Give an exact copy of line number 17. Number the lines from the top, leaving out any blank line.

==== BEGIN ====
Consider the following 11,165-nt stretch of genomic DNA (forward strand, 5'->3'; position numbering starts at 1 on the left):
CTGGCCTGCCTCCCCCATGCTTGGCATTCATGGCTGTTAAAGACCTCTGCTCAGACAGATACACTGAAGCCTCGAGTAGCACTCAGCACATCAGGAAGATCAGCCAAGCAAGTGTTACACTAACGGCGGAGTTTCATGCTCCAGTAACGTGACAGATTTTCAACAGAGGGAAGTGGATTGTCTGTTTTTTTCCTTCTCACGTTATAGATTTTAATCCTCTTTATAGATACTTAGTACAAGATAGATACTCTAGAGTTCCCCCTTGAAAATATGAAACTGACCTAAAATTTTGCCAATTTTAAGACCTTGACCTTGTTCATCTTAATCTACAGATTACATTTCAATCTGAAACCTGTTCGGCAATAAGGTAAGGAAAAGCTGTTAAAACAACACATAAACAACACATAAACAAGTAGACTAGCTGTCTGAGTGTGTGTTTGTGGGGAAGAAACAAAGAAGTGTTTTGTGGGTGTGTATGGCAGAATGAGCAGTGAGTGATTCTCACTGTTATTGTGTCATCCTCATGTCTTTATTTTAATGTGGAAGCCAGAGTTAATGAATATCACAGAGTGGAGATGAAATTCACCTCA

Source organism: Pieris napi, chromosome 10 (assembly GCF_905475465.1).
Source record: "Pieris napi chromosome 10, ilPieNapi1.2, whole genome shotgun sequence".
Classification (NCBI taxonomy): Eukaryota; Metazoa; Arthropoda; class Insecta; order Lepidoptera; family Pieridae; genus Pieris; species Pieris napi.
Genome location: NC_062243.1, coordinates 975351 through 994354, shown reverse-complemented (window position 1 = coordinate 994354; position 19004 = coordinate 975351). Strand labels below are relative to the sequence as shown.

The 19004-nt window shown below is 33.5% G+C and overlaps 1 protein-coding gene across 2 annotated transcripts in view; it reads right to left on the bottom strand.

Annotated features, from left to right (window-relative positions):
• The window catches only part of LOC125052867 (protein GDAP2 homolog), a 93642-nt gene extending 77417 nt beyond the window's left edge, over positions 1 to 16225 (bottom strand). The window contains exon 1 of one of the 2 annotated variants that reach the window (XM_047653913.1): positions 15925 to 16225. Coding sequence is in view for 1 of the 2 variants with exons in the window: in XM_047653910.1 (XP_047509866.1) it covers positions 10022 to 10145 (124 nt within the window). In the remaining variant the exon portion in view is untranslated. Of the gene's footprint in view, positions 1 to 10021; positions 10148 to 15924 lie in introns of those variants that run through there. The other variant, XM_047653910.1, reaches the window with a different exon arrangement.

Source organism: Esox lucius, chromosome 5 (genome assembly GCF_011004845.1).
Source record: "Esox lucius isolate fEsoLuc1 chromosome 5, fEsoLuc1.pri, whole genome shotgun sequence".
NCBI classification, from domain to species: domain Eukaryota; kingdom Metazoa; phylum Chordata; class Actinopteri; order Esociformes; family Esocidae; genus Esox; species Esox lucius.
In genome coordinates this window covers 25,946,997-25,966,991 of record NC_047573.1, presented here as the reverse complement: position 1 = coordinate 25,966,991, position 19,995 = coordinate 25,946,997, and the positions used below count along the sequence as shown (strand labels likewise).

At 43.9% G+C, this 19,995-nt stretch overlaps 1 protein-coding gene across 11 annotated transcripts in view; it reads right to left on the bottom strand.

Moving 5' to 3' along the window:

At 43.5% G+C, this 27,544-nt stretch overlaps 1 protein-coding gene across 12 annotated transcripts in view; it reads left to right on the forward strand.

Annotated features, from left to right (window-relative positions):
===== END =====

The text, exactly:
Annotated features, from left to right (window-relative positions):